"If you see a road less travelled, but you're confident that you can do really well, take that plunge. With hard work and perseverance I'm sure you can make something of it - which was what I did."

She stayed for 10 years at Microsoft, taking on bigger responsibilities along the way. She eventually moved to Microsoft's headquarters in Redmond, Washington, to head global product management for Windows Mobile.

After two years she decided to return home to ride on Asia's growth wave, and was promptly recruited by Motorola Solutions to start up its healthcare enterprise solutions business here.

She was soon headhunted yet again, this time by SAP, which wanted to transform its Asia-Pacific marketing team.

And then last year, she started getting calls from SingPost. "They were also going through a transformation and they were looking for local leaders to help them drive their commercial transformation agenda."

She moved over in April last year, nine months after SingPost approached her, as she felt she needed to finish her job at SAP first.

Again, one might ask why she chose to join a local firm after having enjoyed a string of successes at the world's top tech companies. And again, the answer was that the challenge was just too exciting to resist.

"The job was interesting - to take the marketing and sales teams and figure out the strategy and structure that we need to put in place to support the company's growth and make it the global leader in e-commerce logistics and trusted communications."

Her resume may give the impression that Ms Ho has sailed through her career with hardly a hitch, but she is quick to acknowledge that she has faced prejudice at the workplace.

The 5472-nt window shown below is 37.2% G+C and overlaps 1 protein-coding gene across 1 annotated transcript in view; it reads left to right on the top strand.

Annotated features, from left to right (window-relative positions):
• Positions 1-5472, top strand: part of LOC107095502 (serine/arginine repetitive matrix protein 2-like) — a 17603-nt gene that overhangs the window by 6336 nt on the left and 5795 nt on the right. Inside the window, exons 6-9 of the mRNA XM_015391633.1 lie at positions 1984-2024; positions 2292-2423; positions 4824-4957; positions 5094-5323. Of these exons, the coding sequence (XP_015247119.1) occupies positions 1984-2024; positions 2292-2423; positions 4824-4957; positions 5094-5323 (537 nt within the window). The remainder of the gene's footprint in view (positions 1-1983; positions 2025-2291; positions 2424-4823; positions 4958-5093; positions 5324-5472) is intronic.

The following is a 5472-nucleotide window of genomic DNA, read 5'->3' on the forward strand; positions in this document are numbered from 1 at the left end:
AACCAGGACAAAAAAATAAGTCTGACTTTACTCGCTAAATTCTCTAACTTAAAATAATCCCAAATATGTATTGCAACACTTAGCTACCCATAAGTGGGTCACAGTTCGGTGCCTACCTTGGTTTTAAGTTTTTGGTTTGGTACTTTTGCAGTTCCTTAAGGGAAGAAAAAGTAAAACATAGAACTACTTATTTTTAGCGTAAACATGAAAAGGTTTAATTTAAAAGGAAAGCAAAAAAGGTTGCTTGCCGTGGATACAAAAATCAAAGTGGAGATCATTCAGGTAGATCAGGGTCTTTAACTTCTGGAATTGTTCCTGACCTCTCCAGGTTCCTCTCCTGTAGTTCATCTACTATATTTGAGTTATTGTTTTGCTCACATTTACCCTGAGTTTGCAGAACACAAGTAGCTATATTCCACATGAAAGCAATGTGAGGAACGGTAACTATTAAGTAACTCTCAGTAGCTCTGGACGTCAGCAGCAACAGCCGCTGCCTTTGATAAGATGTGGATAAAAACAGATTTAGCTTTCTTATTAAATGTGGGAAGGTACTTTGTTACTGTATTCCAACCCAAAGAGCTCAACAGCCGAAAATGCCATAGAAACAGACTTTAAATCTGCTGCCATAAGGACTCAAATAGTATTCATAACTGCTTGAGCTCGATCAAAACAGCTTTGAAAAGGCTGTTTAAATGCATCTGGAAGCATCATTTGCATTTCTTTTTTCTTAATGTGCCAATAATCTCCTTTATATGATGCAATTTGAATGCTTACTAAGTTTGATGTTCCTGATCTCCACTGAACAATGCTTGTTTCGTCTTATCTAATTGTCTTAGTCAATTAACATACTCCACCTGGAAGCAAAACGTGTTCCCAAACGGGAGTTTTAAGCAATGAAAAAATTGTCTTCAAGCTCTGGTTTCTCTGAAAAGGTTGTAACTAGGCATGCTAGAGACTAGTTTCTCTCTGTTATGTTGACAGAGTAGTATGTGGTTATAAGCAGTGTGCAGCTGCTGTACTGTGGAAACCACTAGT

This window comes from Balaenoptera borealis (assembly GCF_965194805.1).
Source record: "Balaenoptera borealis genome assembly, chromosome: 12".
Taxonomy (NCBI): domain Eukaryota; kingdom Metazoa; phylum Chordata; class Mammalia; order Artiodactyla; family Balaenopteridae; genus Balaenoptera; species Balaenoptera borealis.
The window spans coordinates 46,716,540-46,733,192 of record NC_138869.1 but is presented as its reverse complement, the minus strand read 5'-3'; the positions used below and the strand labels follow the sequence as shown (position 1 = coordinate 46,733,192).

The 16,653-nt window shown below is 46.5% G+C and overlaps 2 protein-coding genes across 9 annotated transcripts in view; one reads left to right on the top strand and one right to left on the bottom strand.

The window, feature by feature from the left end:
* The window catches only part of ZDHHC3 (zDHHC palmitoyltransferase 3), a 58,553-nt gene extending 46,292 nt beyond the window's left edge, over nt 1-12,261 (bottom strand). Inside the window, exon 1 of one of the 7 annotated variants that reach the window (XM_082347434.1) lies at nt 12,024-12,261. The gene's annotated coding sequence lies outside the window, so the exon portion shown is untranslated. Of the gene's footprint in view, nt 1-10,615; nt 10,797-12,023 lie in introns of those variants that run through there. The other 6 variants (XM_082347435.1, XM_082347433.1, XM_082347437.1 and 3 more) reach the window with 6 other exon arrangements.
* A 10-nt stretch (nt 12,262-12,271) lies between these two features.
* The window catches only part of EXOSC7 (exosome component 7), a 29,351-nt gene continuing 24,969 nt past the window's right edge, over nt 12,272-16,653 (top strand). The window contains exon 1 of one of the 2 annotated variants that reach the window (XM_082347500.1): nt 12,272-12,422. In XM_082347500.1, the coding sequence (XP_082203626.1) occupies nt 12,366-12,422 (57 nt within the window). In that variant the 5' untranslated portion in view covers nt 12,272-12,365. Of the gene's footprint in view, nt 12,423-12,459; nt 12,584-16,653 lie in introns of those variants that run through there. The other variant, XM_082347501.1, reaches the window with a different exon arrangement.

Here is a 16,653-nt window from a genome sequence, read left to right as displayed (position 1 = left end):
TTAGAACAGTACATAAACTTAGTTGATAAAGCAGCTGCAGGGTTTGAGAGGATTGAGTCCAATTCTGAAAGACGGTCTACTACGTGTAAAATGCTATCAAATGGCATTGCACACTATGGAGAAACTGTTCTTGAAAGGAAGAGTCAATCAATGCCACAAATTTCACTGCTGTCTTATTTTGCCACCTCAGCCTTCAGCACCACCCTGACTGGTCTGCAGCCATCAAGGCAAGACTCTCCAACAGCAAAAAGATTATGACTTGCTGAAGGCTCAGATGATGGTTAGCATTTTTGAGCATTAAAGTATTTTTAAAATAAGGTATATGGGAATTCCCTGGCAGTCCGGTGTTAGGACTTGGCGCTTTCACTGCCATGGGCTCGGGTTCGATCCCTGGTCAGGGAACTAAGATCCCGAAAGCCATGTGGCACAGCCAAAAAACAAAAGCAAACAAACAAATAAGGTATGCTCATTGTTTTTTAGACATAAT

"I've worked mainly for multinational tech companies. It's inevitable that as you rise higher in such firms, you'll find that you're one of very few females in boardroom discussions, and certainly one of very few Asian females. Unfortunately that leads to stereotyping."

People often had preconceived ideas of who she was and what her decision-making style would be - and were blissfully unaware they were being sexist. "A man once commented to me after a meeting that he was pleasantly surprised that I could be decisive without being offensive," she recalls.

Ms Ho, who will be sharing her experiences and thoughts on women and leadership at the Break the Ceiling, Touch the Sky summit next Monday, has this piece of advice for female leaders: "Don't succumb to the pressure of trying to be someone you're not because you think that will help you make better decisions."

She also recommends developing a network of strong mentors - people who can be very candid about your blind spots without being judgemental. And women should also know when to blow their own trumpet, she adds. "Be confident about your strengths and amplify them at the right moment."

But for anyone, male or female, who wants a recipe for success, Ms Ho has another truly Singaporean acronym - ECP: effort, courage and perseverance.

Ms Ho, who is single, enjoys a strong bond with her family and network of friends. "I fail all the time but the key is to pick yourself up. When you have a strong group of friends and mentors, they give you the strength to press on."

A version of this article appeared in the print edition of The Straits Times on August 22, 2016, with the headline 'Ace attitude shapes a successful career'. Print Edition | Subscribe